Nowadays, the once well-established dichotomy between private and public law is facing important challenges. Henceforth, the borders of such a dichotomy are blurred and the two disciplines are constantly under the pressure to adapt to an always-evolving socio-economic context. On the one hand, public international law must deal with the presence of new kind of actors, such as non-governmental organisations and multinational corporations. As a result, the notion of acta iure imperii and the extent of immunities must be reconsidered continuously (a telling example in this respect is the Germany v. Italy case, rendered by the ICJ in 2012). Along the same line of reasoning, States may share their governmental concerns with other market players, by entrusting the enforcement of public law to private actors, such as consumer associations or private attorneys general. Therefore, the distinction between private and public enforcement becomes meaningless. Finally, States intervene on the market like private individuals more often than they used to in the past. This certainly adds more complexity to an already confusing landscape. On the other hand, private international law has to deal with the exponential rise of cross-border disputes that are increasingly diverse and complex. Among the factors that led to such a situation, we can mention the advent of the Internet and the interconnectedness of global markets.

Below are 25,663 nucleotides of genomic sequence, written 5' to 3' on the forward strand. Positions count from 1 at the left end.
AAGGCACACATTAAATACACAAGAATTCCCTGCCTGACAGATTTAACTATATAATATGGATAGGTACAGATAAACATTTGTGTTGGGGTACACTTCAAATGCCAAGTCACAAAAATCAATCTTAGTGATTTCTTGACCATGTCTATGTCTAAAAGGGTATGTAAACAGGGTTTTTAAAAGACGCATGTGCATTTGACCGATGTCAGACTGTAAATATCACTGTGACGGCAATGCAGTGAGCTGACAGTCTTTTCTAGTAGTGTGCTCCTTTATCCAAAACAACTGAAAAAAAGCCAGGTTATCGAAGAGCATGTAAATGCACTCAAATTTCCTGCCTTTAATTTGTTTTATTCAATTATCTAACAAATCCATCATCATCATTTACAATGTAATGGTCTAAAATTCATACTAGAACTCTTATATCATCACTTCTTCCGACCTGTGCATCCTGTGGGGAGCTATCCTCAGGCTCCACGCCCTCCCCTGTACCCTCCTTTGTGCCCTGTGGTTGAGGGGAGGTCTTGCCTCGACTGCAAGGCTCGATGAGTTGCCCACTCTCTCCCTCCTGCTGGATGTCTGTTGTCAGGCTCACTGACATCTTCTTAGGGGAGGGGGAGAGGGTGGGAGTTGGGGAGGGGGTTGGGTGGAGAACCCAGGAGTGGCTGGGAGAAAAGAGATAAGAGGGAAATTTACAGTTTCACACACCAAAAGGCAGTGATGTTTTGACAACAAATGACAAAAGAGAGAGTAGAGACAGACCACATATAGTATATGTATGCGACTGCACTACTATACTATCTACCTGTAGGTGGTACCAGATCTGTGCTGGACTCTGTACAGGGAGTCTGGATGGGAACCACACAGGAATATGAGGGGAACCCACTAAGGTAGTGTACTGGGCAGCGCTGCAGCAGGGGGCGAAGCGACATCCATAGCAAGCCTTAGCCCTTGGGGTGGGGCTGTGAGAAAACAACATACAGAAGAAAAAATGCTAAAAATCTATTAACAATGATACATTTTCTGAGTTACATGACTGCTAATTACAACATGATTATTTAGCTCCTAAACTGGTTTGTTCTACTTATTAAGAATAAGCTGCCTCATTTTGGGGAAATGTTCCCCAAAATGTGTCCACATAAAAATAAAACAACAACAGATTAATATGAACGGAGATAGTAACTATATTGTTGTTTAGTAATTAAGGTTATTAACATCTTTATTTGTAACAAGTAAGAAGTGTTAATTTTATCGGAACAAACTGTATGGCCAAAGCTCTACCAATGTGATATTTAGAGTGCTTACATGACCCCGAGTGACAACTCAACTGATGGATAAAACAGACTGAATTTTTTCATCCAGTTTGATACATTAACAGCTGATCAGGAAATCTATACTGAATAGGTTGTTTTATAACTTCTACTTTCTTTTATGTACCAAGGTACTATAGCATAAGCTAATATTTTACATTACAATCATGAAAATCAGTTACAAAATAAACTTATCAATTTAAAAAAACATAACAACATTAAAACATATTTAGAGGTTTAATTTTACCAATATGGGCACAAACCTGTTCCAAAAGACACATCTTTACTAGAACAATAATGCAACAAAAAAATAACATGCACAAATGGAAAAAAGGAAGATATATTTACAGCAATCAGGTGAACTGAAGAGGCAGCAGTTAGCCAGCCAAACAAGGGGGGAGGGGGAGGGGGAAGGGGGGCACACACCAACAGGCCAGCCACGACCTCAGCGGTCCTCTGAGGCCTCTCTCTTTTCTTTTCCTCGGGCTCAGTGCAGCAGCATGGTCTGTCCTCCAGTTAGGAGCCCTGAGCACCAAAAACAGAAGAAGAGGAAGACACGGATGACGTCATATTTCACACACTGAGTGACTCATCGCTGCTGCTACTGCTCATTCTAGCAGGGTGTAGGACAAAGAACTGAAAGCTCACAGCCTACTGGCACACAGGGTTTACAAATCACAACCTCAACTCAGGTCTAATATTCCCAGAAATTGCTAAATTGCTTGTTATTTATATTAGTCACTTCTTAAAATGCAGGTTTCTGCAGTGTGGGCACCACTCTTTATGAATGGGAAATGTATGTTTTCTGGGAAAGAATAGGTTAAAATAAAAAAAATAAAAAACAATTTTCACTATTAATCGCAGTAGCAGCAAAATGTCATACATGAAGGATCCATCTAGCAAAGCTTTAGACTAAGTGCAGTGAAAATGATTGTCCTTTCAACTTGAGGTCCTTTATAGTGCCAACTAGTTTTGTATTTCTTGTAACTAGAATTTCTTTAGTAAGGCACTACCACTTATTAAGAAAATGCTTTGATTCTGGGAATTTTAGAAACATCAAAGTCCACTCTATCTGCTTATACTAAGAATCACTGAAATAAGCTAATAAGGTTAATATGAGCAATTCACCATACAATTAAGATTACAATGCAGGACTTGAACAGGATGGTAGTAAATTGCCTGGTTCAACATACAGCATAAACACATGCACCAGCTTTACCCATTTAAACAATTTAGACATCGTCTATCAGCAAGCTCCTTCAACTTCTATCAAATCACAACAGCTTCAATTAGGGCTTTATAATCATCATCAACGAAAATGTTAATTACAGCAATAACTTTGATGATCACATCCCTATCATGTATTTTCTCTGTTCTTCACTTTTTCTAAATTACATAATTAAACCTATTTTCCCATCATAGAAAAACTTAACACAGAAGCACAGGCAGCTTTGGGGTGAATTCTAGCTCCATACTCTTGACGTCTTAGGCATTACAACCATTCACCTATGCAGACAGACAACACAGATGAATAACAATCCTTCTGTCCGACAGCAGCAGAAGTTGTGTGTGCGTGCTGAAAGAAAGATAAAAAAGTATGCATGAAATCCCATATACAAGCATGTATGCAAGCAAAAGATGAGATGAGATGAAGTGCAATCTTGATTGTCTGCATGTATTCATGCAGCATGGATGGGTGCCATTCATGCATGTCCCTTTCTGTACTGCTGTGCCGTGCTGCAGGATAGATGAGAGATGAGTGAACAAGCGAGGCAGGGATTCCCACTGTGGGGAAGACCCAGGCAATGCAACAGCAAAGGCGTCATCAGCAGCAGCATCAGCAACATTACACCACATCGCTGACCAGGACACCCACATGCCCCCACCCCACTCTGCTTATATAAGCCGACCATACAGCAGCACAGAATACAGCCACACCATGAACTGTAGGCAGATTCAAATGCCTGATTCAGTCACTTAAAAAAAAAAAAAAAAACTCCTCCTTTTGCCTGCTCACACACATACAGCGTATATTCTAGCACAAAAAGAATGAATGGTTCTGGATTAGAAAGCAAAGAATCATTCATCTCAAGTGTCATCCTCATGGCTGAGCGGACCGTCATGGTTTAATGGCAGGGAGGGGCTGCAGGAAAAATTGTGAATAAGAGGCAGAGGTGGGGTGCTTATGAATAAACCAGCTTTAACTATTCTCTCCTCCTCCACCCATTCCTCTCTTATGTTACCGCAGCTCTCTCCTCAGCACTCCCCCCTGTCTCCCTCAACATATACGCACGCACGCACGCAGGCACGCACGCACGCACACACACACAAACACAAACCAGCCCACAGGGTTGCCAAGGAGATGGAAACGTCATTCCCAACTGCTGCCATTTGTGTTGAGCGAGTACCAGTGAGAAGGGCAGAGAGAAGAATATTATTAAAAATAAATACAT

Against this background, defining the role that PIL can or should play is a challenging task. The objective is to determine whether PIL is an adequate instrument of global governance that is capable of solving global issues, such as global warming, human rights violations, social inequalities, or corruption. Public international law is another potential candidate that could equally help tackling those general concerns. The question to know whether one discipline is in a better position than the other is left open.

To be sure, the globalisation process has generated new, challenging issues for many legal disciplines, including PIL. The example we expose in the next paragraphs show that States are not impermeable legal areas anymore and thus, it is necessary to think about creating instruments of global governance. For the time being, we note that globalisation clashes with the current fragmentation of legal orders, as well as the influence of national interests over global policy objectives.